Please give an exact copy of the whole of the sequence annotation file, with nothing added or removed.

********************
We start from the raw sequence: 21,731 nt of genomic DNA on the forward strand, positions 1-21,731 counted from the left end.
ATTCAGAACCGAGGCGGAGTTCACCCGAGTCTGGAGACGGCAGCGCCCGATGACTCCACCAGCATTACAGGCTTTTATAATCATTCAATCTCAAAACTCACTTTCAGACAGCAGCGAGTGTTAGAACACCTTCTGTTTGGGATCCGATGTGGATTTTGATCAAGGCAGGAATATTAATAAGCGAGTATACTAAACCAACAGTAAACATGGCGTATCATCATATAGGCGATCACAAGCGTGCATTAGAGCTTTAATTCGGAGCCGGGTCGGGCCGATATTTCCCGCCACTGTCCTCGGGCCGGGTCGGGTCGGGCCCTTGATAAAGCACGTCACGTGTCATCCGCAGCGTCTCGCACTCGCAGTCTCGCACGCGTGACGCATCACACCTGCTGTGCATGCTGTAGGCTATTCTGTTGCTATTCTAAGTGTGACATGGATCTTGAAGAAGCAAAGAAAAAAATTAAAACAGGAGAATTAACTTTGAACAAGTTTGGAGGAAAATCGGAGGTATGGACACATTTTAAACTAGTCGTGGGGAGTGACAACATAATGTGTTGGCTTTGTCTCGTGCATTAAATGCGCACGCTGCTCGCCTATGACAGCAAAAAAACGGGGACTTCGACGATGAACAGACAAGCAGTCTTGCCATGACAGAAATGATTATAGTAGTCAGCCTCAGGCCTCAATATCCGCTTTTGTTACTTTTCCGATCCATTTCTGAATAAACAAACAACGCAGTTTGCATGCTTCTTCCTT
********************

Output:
We start from the raw sequence: 21,731 nt of genomic DNA on the forward strand, positions 1-21,731 counted from the left end.
ATTCAGAACCGAGGCGGAGTTCACCCGAGTCTGGAGACGGCAGCGCCCGATGACTCCACCAGCATTACAGGCTTTTATAATCATTCAATCTCAAAACTCACTTTCAGACAGCAGCGAGTGTTAGAACACCTTCTGTTTGGGATCCGATGTGGATTTTGATCAAGGCAGGAATATTAATAAGCGAGTATACTAAACCAACAGTAAACATGGCGTATCATCATATAGGCGATCACAAGCGTGCATTAGAGCTTTAATTCGGAGCCGGGTCGGGCCGATATTTCCCGCCACTGTCCTCGGGCCGGGTCGGGTCGGGCCCTTGATAAAGCACGTCACGTGTCATCCGCAGCGTCTCGCACTCGCAGTCTCGCACGCGTGACGCATCACACCTGCTGTGCATGCTGTAGGCTATTCTGTTGCTATTCTAAGTGTGACATGGATCTTGAAGAAGCAAAGAAAAAAATTAAAACAGGAGAATTAACTTTGAACAAGTTTGGAGGAAAATCGGAGGTATGGACACATTTTAAACTAGTCGTGGGGAGTGACAACATAATGTGTTGGCTTTGTCTCGTGCATTAAATGCGCACGCTGCTCGCCTATGACAGCAAAAAAACGGGGACTTCGACGATGAACAGACAAGCAGTCTTGCCATGACAGAAATGATTATAGTAGTCAGCCTCAGGCCTCAATATCCGCTTTTGTTACTTTTCCGATCCATTTCTGAATAAACAAACAACGCAGTTTGCATGCTTCTTCCTT